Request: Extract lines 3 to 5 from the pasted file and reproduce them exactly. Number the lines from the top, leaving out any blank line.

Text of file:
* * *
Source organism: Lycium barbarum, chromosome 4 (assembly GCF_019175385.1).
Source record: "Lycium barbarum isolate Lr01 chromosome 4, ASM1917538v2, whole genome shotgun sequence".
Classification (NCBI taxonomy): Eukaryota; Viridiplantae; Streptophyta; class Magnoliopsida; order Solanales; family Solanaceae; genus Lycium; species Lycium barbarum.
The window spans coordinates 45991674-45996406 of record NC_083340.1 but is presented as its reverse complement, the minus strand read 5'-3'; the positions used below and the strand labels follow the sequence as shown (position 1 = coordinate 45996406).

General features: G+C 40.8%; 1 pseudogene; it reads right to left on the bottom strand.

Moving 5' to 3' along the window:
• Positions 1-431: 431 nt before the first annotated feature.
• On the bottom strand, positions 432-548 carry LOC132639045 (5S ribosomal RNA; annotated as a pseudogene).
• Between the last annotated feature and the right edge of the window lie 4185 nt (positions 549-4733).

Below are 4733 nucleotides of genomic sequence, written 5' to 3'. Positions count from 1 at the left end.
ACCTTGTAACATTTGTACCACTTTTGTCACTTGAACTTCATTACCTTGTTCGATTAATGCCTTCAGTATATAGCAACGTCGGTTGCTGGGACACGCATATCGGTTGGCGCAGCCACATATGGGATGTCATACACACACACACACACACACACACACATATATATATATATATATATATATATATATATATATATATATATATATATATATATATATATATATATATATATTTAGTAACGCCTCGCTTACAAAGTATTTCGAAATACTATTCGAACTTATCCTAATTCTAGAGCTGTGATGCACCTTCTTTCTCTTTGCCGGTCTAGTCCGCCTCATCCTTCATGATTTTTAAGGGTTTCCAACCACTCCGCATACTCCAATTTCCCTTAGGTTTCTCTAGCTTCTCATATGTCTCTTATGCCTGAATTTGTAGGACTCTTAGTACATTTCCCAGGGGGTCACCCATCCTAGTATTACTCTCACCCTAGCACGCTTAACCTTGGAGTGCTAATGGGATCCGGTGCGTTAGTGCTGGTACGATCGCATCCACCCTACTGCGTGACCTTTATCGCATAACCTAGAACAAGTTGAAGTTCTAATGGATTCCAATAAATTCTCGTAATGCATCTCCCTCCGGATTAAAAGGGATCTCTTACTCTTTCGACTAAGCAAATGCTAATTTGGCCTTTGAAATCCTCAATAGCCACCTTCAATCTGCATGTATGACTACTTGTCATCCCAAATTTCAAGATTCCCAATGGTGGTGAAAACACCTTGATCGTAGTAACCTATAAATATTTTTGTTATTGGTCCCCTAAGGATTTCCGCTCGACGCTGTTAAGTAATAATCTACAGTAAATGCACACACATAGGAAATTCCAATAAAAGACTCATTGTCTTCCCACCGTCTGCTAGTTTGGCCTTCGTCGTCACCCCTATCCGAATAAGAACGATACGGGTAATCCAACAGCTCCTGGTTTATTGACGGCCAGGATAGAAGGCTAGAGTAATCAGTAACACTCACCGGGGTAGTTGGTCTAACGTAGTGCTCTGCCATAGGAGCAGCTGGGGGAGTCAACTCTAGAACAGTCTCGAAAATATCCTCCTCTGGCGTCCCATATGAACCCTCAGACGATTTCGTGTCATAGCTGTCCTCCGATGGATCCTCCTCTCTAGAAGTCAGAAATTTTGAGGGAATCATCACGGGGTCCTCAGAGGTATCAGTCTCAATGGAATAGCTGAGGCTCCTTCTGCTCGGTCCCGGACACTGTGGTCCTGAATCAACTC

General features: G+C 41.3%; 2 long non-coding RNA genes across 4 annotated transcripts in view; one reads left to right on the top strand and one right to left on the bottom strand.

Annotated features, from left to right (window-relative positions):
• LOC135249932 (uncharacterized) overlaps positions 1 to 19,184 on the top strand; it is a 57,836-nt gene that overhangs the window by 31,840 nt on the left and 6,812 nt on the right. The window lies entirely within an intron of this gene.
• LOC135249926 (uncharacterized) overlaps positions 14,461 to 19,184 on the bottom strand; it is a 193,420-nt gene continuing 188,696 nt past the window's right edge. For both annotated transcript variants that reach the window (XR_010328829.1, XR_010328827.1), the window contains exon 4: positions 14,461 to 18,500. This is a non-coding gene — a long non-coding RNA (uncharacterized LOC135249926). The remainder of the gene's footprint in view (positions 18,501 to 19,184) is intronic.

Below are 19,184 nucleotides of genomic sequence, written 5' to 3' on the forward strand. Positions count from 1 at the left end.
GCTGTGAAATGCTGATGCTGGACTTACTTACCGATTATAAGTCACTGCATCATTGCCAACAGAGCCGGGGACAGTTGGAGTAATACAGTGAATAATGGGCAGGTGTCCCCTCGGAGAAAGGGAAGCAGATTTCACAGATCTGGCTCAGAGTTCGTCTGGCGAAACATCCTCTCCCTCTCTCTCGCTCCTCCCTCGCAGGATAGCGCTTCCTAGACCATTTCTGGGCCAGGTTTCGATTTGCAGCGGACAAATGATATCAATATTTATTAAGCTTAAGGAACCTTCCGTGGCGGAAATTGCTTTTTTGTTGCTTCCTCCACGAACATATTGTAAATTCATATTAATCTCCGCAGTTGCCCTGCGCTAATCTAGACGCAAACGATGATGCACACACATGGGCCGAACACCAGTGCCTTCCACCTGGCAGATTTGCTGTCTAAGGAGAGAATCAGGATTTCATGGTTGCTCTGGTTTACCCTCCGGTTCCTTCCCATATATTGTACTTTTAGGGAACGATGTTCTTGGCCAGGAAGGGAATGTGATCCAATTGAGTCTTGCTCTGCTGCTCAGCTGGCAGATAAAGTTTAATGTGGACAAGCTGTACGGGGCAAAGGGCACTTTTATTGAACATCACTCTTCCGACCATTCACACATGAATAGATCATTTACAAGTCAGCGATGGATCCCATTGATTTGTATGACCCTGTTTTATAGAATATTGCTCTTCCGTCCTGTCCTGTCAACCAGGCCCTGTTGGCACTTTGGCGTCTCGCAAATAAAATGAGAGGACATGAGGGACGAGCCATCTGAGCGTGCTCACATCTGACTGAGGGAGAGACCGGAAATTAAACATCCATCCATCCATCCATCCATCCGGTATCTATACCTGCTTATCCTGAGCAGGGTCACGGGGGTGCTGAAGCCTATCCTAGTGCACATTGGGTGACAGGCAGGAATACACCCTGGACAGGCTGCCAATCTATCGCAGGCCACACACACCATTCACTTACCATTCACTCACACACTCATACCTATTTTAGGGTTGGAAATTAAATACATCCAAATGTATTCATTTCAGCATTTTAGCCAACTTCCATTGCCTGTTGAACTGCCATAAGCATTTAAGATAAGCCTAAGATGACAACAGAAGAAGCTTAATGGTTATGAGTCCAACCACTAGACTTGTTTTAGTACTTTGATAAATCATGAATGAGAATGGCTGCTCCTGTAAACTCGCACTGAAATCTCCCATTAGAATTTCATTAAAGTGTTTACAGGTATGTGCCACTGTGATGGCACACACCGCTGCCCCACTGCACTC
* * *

Classification (NCBI taxonomy): Eukaryota; Viridiplantae; Streptophyta; class Magnoliopsida; order Solanales; family Solanaceae; genus Lycium; species Lycium barbarum.
The window spans coordinates 45991674-45996406 of record NC_083340.1 but is presented as its reverse complement, the minus strand read 5'-3'; the positions used below and the strand labels follow the sequence as shown (position 1 = coordinate 45996406).

General features: G+C 40.8%; 1 pseudogene; it reads right to left on the bottom strand.